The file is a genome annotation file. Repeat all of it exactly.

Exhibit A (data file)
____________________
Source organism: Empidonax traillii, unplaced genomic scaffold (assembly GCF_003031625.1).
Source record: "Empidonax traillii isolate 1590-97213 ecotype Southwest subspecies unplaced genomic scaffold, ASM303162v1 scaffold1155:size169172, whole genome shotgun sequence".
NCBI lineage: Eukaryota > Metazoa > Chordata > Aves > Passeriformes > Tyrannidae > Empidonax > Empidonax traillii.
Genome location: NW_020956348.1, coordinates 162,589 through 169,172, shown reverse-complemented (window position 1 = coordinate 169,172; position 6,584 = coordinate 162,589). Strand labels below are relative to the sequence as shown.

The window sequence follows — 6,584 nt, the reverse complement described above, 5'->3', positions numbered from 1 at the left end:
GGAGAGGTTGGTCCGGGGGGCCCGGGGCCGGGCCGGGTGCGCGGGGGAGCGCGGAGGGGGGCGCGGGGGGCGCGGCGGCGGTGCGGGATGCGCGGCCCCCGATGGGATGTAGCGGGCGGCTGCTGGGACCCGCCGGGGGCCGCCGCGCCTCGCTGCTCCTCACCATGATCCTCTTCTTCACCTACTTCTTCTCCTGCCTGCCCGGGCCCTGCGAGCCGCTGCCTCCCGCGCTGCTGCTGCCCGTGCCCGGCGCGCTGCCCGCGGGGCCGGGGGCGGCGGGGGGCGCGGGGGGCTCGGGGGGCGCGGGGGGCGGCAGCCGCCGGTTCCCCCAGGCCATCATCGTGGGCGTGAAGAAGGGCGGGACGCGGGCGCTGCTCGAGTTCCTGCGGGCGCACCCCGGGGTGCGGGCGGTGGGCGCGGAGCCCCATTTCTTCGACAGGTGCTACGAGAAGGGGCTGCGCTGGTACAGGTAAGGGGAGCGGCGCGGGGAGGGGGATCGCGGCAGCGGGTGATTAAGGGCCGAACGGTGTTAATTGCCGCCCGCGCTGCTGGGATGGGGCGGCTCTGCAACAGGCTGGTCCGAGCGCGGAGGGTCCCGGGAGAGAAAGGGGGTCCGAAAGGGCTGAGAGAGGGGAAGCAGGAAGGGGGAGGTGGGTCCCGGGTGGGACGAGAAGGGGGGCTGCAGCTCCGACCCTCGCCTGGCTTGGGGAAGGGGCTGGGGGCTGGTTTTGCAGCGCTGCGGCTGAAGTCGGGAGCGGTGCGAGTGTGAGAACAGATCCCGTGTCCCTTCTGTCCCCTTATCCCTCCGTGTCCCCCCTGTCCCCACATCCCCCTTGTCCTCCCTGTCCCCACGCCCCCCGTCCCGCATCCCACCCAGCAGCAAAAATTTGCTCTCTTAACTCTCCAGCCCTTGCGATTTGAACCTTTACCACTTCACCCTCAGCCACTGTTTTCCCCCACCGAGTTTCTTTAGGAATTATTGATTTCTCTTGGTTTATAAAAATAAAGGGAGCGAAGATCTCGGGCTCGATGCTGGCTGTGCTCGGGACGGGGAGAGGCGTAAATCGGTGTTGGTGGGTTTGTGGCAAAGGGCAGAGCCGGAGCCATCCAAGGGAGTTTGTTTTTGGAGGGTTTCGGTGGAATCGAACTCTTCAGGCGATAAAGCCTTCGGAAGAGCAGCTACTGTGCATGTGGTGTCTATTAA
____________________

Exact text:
Source organism: Empidonax traillii, unplaced genomic scaffold (assembly GCF_003031625.1).
Source record: "Empidonax traillii isolate 1590-97213 ecotype Southwest subspecies unplaced genomic scaffold, ASM303162v1 scaffold1155:size169172, whole genome shotgun sequence".
NCBI lineage: Eukaryota > Metazoa > Chordata > Aves > Passeriformes > Tyrannidae > Empidonax > Empidonax traillii.
Genome location: NW_020956348.1, coordinates 162,589 through 169,172, shown reverse-complemented (window position 1 = coordinate 169,172; position 6,584 = coordinate 162,589). Strand labels below are relative to the sequence as shown.

The window sequence follows — 6,584 nt, the reverse complement described above, 5'->3', positions numbered from 1 at the left end:
GGAGAGGTTGGTCCGGGGGGCCCGGGGCCGGGCCGGGTGCGCGGGGGAGCGCGGAGGGGGGCGCGGGGGGCGCGGCGGCGGTGCGGGATGCGCGGCCCCCGATGGGATGTAGCGGGCGGCTGCTGGGACCCGCCGGGGGCCGCCGCGCCTCGCTGCTCCTCACCATGATCCTCTTCTTCACCTACTTCTTCTCCTGCCTGCCCGGGCCCTGCGAGCCGCTGCCTCCCGCGCTGCTGCTGCCCGTGCCCGGCGCGCTGCCCGCGGGGCCGGGGGCGGCGGGGGGCGCGGGGGGCTCGGGGGGCGCGGGGGGCGGCAGCCGCCGGTTCCCCCAGGCCATCATCGTGGGCGTGAAGAAGGGCGGGACGCGGGCGCTGCTCGAGTTCCTGCGGGCGCACCCCGGGGTGCGGGCGGTGGGCGCGGAGCCCCATTTCTTCGACAGGTGCTACGAGAAGGGGCTGCGCTGGTACAGGTAAGGGGAGCGGCGCGGGGAGGGGGATCGCGGCAGCGGGTGATTAAGGGCCGAACGGTGTTAATTGCCGCCCGCGCTGCTGGGATGGGGCGGCTCTGCAACAGGCTGGTCCGAGCGCGGAGGGTCCCGGGAGAGAAAGGGGGTCCGAAAGGGCTGAGAGAGGGGAAGCAGGAAGGGGGAGGTGGGTCCCGGGTGGGACGAGAAGGGGGGCTGCAGCTCCGACCCTCGCCTGGCTTGGGGAAGGGGCTGGGGGCTGGTTTTGCAGCGCTGCGGCTGAAGTCGGGAGCGGTGCGAGTGTGAGAACAGATCCCGTGTCCCTTCTGTCCCCTTATCCCTCCGTGTCCCCCCTGTCCCCACATCCCCCTTGTCCTCCCTGTCCCCACGCCCCCCGTCCCGCATCCCACCCAGCAGCAAAAATTTGCTCTCTTAACTCTCCAGCCCTTGCGATTTGAACCTTTACCACTTCACCCTCAGCCACTGTTTTCCCCCACCGAGTTTCTTTAGGAATTATTGATTTCTCTTGGTTTATAAAAATAAAGGGAGCGAAGATCTCGGGCTCGATGCTGGCTGTGCTCGGGACGGGGAGAGGCGTAAATCGGTGTTGGTGGGTTTGTGGCAAAGGGCAGAGCCGGAGCCATCCAAGGGAGTTTGTTTTTGGAGGGTTTCGGTGGAATCGAACTCTTCAGGCGATAAAGCCTTCGGAAGAGCAGCTACTGTGCATGTGGTGTCTATTAA